However constituted, the distributor 86 connects the outputs of the other key-controlled lines in sequence across the load resistor 88. Each of these other lines also fires a differentiator, just as did the top line conductor, for each of the code-selected contact fingers energized from the source. As to these lines, however, the energy contained in the output pulse (indicated by 80 for the top line) is integrated by the capacitors 90, so that the output pulse duration is abundantly long to produce the desired bit-length in the sequence of output pulses delivered to the serial-output terminal 92. The time constants of the components are sufficiently short to ensure effective discharge of the capacitors within the normal interval between key operations, and of course the bit length, and the timing interval between bits constituting each word, is controlled accurately by the distributor 86.
Using a last-to-operate contact finger as the start control ensures that the distributor or sampler will not sample any capacitor 90 before it has received its charge from the corresponding contact fingers of the operated key.
While the invention has been described. herein in considerable detail, it is to be understood that various changes in its details may be made, as will be obvious to those skilled in such matters, without departing from the spirit and scope of the invention as defined in the appended claims.
What is claimed is:
1. A selective-contact encoding keyboard, comprising:
(a) a circuit board providing spaced groups coplanar conductors,
(b) an array of flat spring contact tongues mounted above said board, all of said tongues lying normally in a common plane parallel to end spaced from the plane of said conductors, each tongue having independently flexible downwardly inclined contact fingers moved, upon downward depression of such tongue, into substantially simultaneous engagement with selective ones of said conductors, and
(c) an array of generally coplanar spaced-apart snapaction monostable discs which return to the stable non-operated configuration after release of pressure thereon, said discs being supported above said respective contact tongues for selective depression thereof towards said circuit board conductors.
2. A keyboard in accordance with claim 1 in which one of the contact fingers of each tongue is adjusted at a shallower angle of inclination than the other fingers of that tongue, so as to engage its underlying conductor at a later point, in the downward travel of said tongue, than do the other contact fingers thereof.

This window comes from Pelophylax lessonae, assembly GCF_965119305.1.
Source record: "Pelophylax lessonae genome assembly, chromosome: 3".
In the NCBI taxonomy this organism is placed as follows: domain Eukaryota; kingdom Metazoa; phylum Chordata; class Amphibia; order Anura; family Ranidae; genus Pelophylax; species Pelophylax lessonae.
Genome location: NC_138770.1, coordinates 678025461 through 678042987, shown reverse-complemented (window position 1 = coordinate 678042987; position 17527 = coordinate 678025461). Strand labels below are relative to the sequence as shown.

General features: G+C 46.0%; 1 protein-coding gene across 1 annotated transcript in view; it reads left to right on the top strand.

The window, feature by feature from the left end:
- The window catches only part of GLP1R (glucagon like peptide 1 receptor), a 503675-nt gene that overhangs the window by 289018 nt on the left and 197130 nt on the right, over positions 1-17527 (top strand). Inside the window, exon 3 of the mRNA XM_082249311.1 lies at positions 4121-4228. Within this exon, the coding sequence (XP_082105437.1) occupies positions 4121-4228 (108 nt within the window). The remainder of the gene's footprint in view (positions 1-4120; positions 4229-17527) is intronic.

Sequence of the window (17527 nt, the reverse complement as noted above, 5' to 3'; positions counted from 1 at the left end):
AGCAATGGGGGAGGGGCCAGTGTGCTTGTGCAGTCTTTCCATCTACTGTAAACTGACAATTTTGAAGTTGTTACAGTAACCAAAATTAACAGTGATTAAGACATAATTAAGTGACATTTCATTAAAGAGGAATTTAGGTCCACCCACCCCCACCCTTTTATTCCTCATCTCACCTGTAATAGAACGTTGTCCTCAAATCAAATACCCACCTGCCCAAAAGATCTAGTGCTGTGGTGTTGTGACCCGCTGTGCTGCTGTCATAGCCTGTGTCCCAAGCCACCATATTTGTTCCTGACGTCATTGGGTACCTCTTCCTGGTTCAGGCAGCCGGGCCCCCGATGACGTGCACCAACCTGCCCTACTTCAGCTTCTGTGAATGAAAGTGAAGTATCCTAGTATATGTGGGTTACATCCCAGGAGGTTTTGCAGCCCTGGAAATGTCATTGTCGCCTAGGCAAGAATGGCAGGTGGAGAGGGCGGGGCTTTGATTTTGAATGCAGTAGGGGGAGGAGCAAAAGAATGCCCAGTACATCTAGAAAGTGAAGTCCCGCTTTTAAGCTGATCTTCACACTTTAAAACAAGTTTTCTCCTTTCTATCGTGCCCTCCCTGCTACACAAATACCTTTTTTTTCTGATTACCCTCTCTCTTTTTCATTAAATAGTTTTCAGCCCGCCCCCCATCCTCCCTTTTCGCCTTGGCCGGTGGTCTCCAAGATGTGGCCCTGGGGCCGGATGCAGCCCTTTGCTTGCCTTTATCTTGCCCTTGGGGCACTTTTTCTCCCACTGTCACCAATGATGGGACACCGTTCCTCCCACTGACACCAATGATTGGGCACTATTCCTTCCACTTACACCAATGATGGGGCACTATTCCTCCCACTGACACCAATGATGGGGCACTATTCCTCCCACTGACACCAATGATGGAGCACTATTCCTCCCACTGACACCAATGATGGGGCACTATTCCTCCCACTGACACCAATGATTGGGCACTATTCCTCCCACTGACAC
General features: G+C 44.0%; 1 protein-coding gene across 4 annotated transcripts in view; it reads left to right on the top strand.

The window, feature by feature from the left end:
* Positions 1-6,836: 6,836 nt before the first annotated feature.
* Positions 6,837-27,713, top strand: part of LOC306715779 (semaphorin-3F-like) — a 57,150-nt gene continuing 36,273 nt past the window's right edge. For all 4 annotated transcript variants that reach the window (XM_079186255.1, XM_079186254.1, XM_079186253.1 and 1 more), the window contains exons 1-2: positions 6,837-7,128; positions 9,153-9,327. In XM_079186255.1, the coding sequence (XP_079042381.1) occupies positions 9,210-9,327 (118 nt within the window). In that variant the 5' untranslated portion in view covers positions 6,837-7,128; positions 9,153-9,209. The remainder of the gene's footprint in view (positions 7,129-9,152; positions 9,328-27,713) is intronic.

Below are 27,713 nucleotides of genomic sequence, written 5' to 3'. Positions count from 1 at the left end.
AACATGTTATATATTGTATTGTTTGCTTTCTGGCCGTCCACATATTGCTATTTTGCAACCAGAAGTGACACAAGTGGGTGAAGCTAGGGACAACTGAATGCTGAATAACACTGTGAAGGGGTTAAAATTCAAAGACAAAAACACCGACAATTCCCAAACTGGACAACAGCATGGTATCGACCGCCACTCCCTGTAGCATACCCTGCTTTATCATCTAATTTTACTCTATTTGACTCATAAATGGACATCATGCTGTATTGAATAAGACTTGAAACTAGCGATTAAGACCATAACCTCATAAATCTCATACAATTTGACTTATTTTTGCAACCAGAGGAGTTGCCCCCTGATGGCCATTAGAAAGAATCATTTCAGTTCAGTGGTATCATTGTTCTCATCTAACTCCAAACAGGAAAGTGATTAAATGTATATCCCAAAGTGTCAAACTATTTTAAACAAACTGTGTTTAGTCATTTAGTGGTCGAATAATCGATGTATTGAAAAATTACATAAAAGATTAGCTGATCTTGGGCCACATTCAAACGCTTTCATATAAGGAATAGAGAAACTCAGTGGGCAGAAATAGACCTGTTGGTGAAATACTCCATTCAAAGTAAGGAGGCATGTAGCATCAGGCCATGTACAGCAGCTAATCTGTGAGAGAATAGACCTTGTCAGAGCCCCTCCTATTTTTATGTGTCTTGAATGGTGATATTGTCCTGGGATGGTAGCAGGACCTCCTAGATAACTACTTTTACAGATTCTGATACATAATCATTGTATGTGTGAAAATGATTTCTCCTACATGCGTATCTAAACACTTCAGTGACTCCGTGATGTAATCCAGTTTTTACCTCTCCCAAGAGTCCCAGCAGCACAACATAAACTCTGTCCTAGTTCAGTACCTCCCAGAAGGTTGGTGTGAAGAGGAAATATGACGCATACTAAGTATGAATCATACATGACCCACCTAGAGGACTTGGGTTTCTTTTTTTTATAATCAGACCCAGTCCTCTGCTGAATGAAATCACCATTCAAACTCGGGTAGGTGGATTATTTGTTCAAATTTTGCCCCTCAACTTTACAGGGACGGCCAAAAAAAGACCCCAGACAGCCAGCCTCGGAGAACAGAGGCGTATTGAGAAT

3. A keyboard in accordance with claim 1, including a code-perforated insulative sheet fixedly mounted between said conductors and said contact fingers, to selec- 8 tively inhibit the making of predetermined circuits via said fingers.
4. A keyboard in accordance with claim 1, including an indicia sheet bearing visible indicia positioned above the respective discs.
5. A keyboard in accordance with claim 1, including a sheet of locally flexible, tough impervious material positioned above said array of discs.
6. A keyboard in accordance with claim 1, in which said array of contact tongues is formed from a continuous conductive sheet of spring stock, locally perforated to deline said tongues and fingers.
7. A keyboard in accordance with claim 5, in which said circuit board, said arrays and said sheet are compressed together to form a flat laminar sandwich.
8. A manual keyboard coding apparatus for transmitting to an output circuit pulse groups of standardized pulse shape and time relation, comprising a plurality of momentary-closure multiple-contact keys, a source of current controlled by the contacts of said keys, a plurality of pulse-integrating energy-storage circuit devices connected to cor-responding contacts of the respective keys to store energy in said devices in accordance with the operation of a selected key, and pulse differentiating means controlled by one contact of each key for discharging the stored energy of all of said devices to the output circuit.
9. A coding device in accordance with claim 8, in which said circuit devices are condenser-resistor pulse shaping devices.
10. A coding device in accordance with claim 8 in which said pulse-differentiating means controls a sequential sampling switch.
References Qited by the Examiner UNITED STATES PATENTS 1,882,106 10/1932 Wise 17990.1 2,381,835 8/1945 Moorhead ZOO-83.2 2,391,238 12/1945 Horrnan 200-83.2 2,517,033 8/1950 Russell 339252 2,888,665 5/1959 Haggadone 17826.5 2,932,816 8/1960 Stiefel et a1. 200-16 NEIL C. READ, Primary Examiner. THOMAS A. ROBINSON, Examiner. A. J. DUNN, Assistant Examiner.
|Cited Patent||Filing date||Publication date||Applicant||Title|
|US1882106 *||1 May 1931||11 Oct 1932||Aaron W Levy||Telephone apparatus|
|US2381835 *||18 Dec 1943||7 Aug 1945||Metals & Controls Corp||Switch|
|US2391238 *||27 Mar 1943||18 Dec 1945||Allicd Control Company Inc||Snap switch|
|US2517033 *||15 Nov 1948||1 Aug 1950||Bristol Company||Thermocouple structure|
|US2888665 *||8 Nov 1954||26 May 1959||Hardt Foundation||Electrically operated selector|
|US2932816 *||19 May 1958||12 Apr 1960||Sperry Rand Corp||Keyboard transmitter|